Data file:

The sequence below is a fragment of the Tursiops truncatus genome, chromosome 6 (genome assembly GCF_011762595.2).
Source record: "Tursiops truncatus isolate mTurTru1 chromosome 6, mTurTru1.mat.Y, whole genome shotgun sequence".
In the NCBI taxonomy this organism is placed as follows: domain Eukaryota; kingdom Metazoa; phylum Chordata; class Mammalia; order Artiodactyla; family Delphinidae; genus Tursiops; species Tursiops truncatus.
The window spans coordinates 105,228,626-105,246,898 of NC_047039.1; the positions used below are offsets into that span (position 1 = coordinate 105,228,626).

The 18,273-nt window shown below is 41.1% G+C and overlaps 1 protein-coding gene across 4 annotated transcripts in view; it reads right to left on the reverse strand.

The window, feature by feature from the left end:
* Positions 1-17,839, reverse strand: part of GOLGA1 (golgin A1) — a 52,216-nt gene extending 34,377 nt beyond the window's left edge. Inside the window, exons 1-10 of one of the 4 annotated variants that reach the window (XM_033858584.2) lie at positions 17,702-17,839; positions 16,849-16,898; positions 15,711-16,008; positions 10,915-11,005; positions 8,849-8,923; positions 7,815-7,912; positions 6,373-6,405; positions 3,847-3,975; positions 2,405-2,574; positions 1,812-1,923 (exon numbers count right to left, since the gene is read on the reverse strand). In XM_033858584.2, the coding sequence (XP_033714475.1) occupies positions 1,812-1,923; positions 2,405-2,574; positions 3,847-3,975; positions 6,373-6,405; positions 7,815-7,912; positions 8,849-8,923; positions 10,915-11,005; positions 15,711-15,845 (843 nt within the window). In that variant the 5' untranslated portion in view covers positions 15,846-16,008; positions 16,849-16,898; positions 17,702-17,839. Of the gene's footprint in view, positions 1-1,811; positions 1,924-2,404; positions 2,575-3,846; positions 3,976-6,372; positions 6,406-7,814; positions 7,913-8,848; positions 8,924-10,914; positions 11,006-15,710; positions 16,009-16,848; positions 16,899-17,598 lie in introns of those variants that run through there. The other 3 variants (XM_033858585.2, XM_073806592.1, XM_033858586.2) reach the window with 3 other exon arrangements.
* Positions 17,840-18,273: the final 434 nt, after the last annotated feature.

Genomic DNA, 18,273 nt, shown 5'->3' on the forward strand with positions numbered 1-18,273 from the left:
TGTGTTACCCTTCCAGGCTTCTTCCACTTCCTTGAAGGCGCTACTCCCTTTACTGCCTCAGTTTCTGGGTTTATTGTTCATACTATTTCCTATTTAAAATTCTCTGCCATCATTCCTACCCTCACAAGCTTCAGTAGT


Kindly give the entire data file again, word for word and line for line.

The sequence below is a fragment of the Tursiops truncatus genome, chromosome 6 (genome assembly GCF_011762595.2).
Source record: "Tursiops truncatus isolate mTurTru1 chromosome 6, mTurTru1.mat.Y, whole genome shotgun sequence".
In the NCBI taxonomy this organism is placed as follows: domain Eukaryota; kingdom Metazoa; phylum Chordata; class Mammalia; order Artiodactyla; family Delphinidae; genus Tursiops; species Tursiops truncatus.
The window spans coordinates 105,228,626-105,246,898 of NC_047039.1; the positions used below are offsets into that span (position 1 = coordinate 105,228,626).

The 18,273-nt window shown below is 41.1% G+C and overlaps 1 protein-coding gene across 4 annotated transcripts in view; it reads right to left on the reverse strand.

The window, feature by feature from the left end:
* Positions 1-17,839, reverse strand: part of GOLGA1 (golgin A1) — a 52,216-nt gene extending 34,377 nt beyond the window's left edge. Inside the window, exons 1-10 of one of the 4 annotated variants that reach the window (XM_033858584.2) lie at positions 17,702-17,839; positions 16,849-16,898; positions 15,711-16,008; positions 10,915-11,005; positions 8,849-8,923; positions 7,815-7,912; positions 6,373-6,405; positions 3,847-3,975; positions 2,405-2,574; positions 1,812-1,923 (exon numbers count right to left, since the gene is read on the reverse strand). In XM_033858584.2, the coding sequence (XP_033714475.1) occupies positions 1,812-1,923; positions 2,405-2,574; positions 3,847-3,975; positions 6,373-6,405; positions 7,815-7,912; positions 8,849-8,923; positions 10,915-11,005; positions 15,711-15,845 (843 nt within the window). In that variant the 5' untranslated portion in view covers positions 15,846-16,008; positions 16,849-16,898; positions 17,702-17,839. Of the gene's footprint in view, positions 1-1,811; positions 1,924-2,404; positions 2,575-3,846; positions 3,976-6,372; positions 6,406-7,814; positions 7,913-8,848; positions 8,924-10,914; positions 11,006-15,710; positions 16,009-16,848; positions 16,899-17,598 lie in introns of those variants that run through there. The other 3 variants (XM_033858585.2, XM_073806592.1, XM_033858586.2) reach the window with 3 other exon arrangements.
* Positions 17,840-18,273: the final 434 nt, after the last annotated feature.

Genomic DNA, 18,273 nt, shown 5'->3' on the forward strand with positions numbered 1-18,273 from the left:
TGTGTTACCCTTCCAGGCTTCTTCCACTTCCTTGAAGGCGCTACTCCCTTTACTGCCTCAGTTTCTGGGTTTATTGTTCATACTATTTCCTATTTAAAATTCTCTGCCATCATTCCTACCCTCACAAGCTTCAGTAGT